Sherry is a bit more specific, though. While it can be made in other countries, sherry is predominantly associated with Spain, particularly the city of Jerez de la Frontera in Andalusia, a region overflowing with incredible foods that pair smashingly with sherry. White grape varietals palomino, Pedro Ximénez, and moscatel are fermented to create the base wine to which a neutral spirit is added, raising the alcohol level considerably above that of most standard wines. Sherry is no monolith, though, as it comes in a range of styles, from the dry, herbal Manzanilla to the sweeter, nuttier oloroso. The variations are born of different production styles that hinge on the oxidation of the wines. Further, sherry is aged in a unique style that promotes consistency among the various vintages.

Wine Is Fruit-Forward

adding wine to fish
adding wine to fish - Miodrag Ignjatovic/Getty Images

Wine is clearly used in cooking quite a bit. From the aforementioned ruddy and deeply-flavored boeuf bourguignon to a simple white wine pan sauce, traditional wines bring an array of flavors and acid that balance the richness of meats and the thickness of starchy vegetables. Dark berries, tobacco, and woody notes can be brought to bear with the judicious use of red wine, while white wines add brightness and notes of summer fruits. As the wine reduces, the alcohol cooks out, defanging the wine to a degree. At the same time, depending on how much reduction the cook allows, the wine is concentrating and even developing flavors that may not have been present or obvious in the wine's "raw" state.

Wine, as with other spirits, pulls double duty. In addition to bringing its incumbent flavors to the dish at hand, the alcohol itself unlocks flavors in certain ingredients that would otherwise remain insoluble. Tomatoes, for instance, benefit greatly from the presence of alcohol, which is one of the reasons you often see the two ingredients used in conjunction.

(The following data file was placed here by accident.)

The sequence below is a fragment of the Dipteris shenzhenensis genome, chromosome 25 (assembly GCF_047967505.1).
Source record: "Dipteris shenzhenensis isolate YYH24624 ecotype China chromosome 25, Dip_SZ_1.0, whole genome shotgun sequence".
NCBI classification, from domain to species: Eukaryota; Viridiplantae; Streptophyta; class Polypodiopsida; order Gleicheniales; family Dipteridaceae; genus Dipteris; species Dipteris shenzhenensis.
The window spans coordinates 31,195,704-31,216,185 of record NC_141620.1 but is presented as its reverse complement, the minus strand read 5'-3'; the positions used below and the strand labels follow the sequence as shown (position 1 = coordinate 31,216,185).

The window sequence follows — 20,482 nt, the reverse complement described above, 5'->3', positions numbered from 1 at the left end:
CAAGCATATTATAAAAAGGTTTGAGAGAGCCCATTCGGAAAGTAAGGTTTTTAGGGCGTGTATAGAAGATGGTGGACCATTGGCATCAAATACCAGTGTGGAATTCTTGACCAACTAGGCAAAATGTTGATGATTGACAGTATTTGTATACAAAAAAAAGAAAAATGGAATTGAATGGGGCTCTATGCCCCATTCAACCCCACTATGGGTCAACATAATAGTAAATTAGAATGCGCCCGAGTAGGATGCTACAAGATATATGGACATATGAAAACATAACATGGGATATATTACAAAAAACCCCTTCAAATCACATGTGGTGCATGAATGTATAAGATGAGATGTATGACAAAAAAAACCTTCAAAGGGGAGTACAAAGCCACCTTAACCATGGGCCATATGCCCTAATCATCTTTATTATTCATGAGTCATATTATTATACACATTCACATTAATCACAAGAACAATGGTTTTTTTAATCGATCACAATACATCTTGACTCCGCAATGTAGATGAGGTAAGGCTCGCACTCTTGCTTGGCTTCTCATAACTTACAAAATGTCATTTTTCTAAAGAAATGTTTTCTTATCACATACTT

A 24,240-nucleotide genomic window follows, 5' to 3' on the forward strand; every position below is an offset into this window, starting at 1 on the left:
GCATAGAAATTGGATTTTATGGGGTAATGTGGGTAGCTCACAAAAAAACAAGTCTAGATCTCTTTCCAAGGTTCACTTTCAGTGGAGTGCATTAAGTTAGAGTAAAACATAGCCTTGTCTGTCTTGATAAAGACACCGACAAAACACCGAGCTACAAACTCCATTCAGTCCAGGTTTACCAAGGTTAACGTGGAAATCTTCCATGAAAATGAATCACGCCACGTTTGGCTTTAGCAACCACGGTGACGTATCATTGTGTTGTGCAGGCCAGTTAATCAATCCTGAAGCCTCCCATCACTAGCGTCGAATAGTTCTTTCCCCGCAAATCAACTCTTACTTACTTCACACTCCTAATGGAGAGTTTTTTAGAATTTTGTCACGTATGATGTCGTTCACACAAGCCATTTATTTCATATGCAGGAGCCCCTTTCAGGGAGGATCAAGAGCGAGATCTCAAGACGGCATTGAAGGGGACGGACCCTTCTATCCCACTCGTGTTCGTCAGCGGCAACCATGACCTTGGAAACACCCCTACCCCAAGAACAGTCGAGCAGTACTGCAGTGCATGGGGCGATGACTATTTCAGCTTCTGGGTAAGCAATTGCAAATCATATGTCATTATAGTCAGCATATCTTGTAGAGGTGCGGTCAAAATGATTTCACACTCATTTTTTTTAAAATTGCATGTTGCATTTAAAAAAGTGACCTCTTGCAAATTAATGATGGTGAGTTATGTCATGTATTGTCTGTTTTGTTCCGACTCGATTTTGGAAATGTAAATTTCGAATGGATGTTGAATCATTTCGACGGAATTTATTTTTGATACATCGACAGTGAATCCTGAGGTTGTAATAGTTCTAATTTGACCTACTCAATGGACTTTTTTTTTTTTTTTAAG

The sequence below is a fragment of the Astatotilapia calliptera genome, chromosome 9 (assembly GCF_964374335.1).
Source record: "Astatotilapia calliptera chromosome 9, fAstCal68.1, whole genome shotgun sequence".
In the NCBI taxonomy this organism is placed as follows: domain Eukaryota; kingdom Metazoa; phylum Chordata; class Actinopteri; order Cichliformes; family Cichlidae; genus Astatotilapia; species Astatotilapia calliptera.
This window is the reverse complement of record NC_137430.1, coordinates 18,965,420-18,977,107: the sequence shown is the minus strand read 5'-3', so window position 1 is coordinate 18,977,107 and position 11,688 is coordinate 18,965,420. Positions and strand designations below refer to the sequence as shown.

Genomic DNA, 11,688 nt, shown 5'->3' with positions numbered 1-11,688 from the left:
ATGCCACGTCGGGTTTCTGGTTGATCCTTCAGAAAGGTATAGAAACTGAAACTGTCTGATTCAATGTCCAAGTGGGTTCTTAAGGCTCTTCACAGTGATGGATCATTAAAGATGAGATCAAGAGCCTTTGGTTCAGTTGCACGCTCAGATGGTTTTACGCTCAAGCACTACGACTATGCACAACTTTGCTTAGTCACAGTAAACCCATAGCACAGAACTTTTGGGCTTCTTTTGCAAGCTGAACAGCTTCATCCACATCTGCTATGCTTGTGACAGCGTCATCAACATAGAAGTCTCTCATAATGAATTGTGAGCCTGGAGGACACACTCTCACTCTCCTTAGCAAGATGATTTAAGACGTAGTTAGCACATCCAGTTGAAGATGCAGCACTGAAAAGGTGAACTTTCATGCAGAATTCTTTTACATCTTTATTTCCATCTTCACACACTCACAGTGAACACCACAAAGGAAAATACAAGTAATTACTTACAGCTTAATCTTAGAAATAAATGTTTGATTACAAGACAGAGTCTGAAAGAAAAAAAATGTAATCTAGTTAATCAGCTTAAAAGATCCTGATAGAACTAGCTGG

Sherry Has A More Assertive Bite

sherry poured in spoon
sherry poured in spoon - Michelle Lee Photography/Getty Images

Be it sweet or dry, do not swap out wine for sherry in a recipe. Just as you would not, as a matter of practice, replace a red wine with a white, sherry is not a one-to-one substitute for its non-fortified cousins. The reason is that sherry just tastes remarkably different from white and red wines. Yes, sherry and wine can have certain overlapping flavors, but they are too different to use as stand-ins for one another. Don't just take our word for it; consider purchasing a small bottle of fino sherry, oloroso, or both and sip to see the flavors that come through. If you're even slightly experienced in the kitchen, you'll be able to see the stark differences.

When sherry is deployed in culinary settings, note that it is often in quantities much smaller than when wine is used. That's due to a couple of reasons. One is that sherry, both sweet and dry, is more intensely flavored than regular wine. In large quantities, it would dominate a dish, blotting out the subtle flavors it is meant to enhance. Second, the higher ABV of sherry means that it has a much more pronounced alcohol bite that is not as easy to burn off. That said, sherry adds a wonderful touch to a number of dishes, such as luxurious, creamy lobster Newburg, or as a finishing touch to Philadelphia's famous Bookbinder soup.

Read the original article on Tasting Table